Exploiting overclocking technique, hackers can break the solid SGX security layer of Intel chips

Tram Ho

To protect sensitive information stored in its chips, since the launch of the Skylake line of chips, Intel has brought Software Guard Extension (SGX), a completely isolated security memory partition. With a security design, application data stored in this partition will be protected from processes running at high privilege level such as operating system, BIOS, …

But, just like how thieves cut off electricity to disable expensive protection systems around the house, two security research groups – one from the University of Birmingham in the UK, the TU Graz University in Vienna, KU Belgium's Leuven and another team from Germany's TU Darmstadt Technical University and the University of California – have found a new technique that allows hackers to "disconnect" the chip's power, forcing it to leak information stored in it. .

Khai thác kỹ thuật chích điện ép xung, hacker có thể phá vỡ lớp bảo mật SGX vững chắc của chip Intel - Ảnh 1.

Planned by one of the two research groups, Plundervolt will install malware on a victim's computer to temporarily reduce the voltage passing through the Intel chip. This technique is called "undervolt", which is often used by users as a way to save energy when not needing maximum performance. (The same way but in the opposite direction, users can increase the voltage to overclock the processor.)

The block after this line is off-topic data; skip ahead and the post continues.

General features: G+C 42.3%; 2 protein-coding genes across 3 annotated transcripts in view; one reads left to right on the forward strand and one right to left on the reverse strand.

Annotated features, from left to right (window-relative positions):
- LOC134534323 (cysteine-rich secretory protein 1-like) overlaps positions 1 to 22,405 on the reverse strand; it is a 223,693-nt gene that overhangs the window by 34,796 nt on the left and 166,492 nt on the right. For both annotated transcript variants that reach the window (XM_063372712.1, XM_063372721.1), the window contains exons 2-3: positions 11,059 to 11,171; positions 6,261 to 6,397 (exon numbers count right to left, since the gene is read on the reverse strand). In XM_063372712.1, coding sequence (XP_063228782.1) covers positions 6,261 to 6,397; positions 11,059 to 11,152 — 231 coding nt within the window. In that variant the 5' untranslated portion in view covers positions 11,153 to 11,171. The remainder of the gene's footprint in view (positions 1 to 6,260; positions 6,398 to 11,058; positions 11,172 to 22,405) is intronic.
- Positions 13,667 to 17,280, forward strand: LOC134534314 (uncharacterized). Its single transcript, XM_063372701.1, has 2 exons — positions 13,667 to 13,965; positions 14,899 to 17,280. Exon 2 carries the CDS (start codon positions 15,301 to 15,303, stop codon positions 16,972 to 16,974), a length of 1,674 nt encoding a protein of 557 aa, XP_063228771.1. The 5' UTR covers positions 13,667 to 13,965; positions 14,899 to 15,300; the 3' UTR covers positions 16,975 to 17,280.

But it is in the moment when the processor's voltage drops by 25-30%, if an attacker exactly matches the time of changing the voltage, they can cause the chip to make errors in the calculation process using data. secret material inside. Such errors may reveal sensitive information such as encryption keys or biometric data stored in SGX partitions.

Previously, researchers discovered that they could use voltage changes to cause computational errors – known as "bit flip" errors to convert from 1 to 0 or vice versa in the differential. SGX region – they find that they can exploit them for attacks.

The clip demonstrates a change in voltage in the processor may cause an application failure.

" For example, when you can exchange bit values, you are generating encryption calculations – and the interesting thing is – you can recover the chip's secret encryption key ." Researcher Flavio Garcia at the University of Birmingham said.

In many cases, modifying a single bit of the encryption key can significantly weaken it, so that an attacker can decrypt the encrypted data inside and get the key itself. Researchers can even use this way to get the processor to write in unprotected memory, instead of encrypted SGX partitions.

However, the researchers admit that their attack is not easy to execute. To do this, an attacker must find a way to install malware with the highest priority on the victim's computer.

Hackers can even cause AES encryption errors in SGX partitions of Intel chips.

It is not only Intel chips that can fall victim to this type of attack.

In fact, the findings of researchers at the University of Birmingham, TU Graz and KU Leuven are based on the work of researchers at Tsinghua University and University of Maryland, who used similar techniques to change the voltage to weaken the security layer of the processor, but focus on ARM and not Intel processors. This technique was named VoltJockey researchers.

Intel, after asking researchers to keep their work private for six months, confirmed their findings and a few days ago, Intel promptly released an update to its firmware chip to prevent attack in this form. " Intel has been working with computer manufacturers to develop a microcode update to mitigate the problem of locking the voltage at the default setting ." Intel said on its blog.

Refer to Wired

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Source : Trí Thức Trẻ